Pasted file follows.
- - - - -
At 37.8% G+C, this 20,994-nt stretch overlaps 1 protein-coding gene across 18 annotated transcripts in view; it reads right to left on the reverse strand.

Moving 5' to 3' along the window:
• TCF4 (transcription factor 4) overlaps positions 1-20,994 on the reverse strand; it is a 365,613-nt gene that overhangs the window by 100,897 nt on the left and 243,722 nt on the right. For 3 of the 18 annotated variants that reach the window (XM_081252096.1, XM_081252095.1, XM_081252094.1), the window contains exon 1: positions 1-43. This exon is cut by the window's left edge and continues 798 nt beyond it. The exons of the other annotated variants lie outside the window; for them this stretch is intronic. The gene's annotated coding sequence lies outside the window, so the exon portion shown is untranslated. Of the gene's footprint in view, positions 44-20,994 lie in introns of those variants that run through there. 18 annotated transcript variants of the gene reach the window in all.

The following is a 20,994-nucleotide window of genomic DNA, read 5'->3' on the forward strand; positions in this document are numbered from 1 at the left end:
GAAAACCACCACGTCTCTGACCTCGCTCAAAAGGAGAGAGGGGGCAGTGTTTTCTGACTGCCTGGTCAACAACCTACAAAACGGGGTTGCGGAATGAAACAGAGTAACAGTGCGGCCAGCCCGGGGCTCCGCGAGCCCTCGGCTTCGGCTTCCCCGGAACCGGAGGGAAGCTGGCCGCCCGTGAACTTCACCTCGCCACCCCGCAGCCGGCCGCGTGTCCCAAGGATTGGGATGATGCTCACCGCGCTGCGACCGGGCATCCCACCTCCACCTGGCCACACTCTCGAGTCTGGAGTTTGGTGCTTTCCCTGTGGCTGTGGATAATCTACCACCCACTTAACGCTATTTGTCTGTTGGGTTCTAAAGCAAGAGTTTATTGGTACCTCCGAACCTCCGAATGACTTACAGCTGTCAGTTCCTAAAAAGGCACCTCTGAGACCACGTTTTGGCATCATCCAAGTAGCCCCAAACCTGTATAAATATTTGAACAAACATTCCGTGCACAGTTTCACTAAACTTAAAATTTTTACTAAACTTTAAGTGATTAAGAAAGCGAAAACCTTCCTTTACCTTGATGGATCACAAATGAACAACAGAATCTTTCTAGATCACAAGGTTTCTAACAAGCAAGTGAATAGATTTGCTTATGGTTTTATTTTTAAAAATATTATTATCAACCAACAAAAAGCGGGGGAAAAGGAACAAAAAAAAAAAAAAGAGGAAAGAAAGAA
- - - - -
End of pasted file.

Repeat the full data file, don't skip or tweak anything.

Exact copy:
At 37.8% G+C, this 20,994-nt stretch overlaps 1 protein-coding gene across 18 annotated transcripts in view; it reads right to left on the reverse strand.

Moving 5' to 3' along the window:
• TCF4 (transcription factor 4) overlaps positions 1-20,994 on the reverse strand; it is a 365,613-nt gene that overhangs the window by 100,897 nt on the left and 243,722 nt on the right. For 3 of the 18 annotated variants that reach the window (XM_081252096.1, XM_081252095.1, XM_081252094.1), the window contains exon 1: positions 1-43. This exon is cut by the window's left edge and continues 798 nt beyond it. The exons of the other annotated variants lie outside the window; for them this stretch is intronic. The gene's annotated coding sequence lies outside the window, so the exon portion shown is untranslated. Of the gene's footprint in view, positions 44-20,994 lie in introns of those variants that run through there. 18 annotated transcript variants of the gene reach the window in all.

The following is a 20,994-nucleotide window of genomic DNA, read 5'->3' on the forward strand; positions in this document are numbered from 1 at the left end:
GAAAACCACCACGTCTCTGACCTCGCTCAAAAGGAGAGAGGGGGCAGTGTTTTCTGACTGCCTGGTCAACAACCTACAAAACGGGGTTGCGGAATGAAACAGAGTAACAGTGCGGCCAGCCCGGGGCTCCGCGAGCCCTCGGCTTCGGCTTCCCCGGAACCGGAGGGAAGCTGGCCGCCCGTGAACTTCACCTCGCCACCCCGCAGCCGGCCGCGTGTCCCAAGGATTGGGATGATGCTCACCGCGCTGCGACCGGGCATCCCACCTCCACCTGGCCACACTCTCGAGTCTGGAGTTTGGTGCTTTCCCTGTGGCTGTGGATAATCTACCACCCACTTAACGCTATTTGTCTGTTGGGTTCTAAAGCAAGAGTTTATTGGTACCTCCGAACCTCCGAATGACTTACAGCTGTCAGTTCCTAAAAAGGCACCTCTGAGACCACGTTTTGGCATCATCCAAGTAGCCCCAAACCTGTATAAATATTTGAACAAACATTCCGTGCACAGTTTCACTAAACTTAAAATTTTTACTAAACTTTAAGTGATTAAGAAAGCGAAAACCTTCCTTTACCTTGATGGATCACAAATGAACAACAGAATCTTTCTAGATCACAAGGTTTCTAACAAGCAAGTGAATAGATTTGCTTATGGTTTTATTTTTAAAAATATTATTATCAACCAACAAAAAGCGGGGGAAAAGGAACAAAAAAAAAAAAAAGAGGAAAGAAAGAA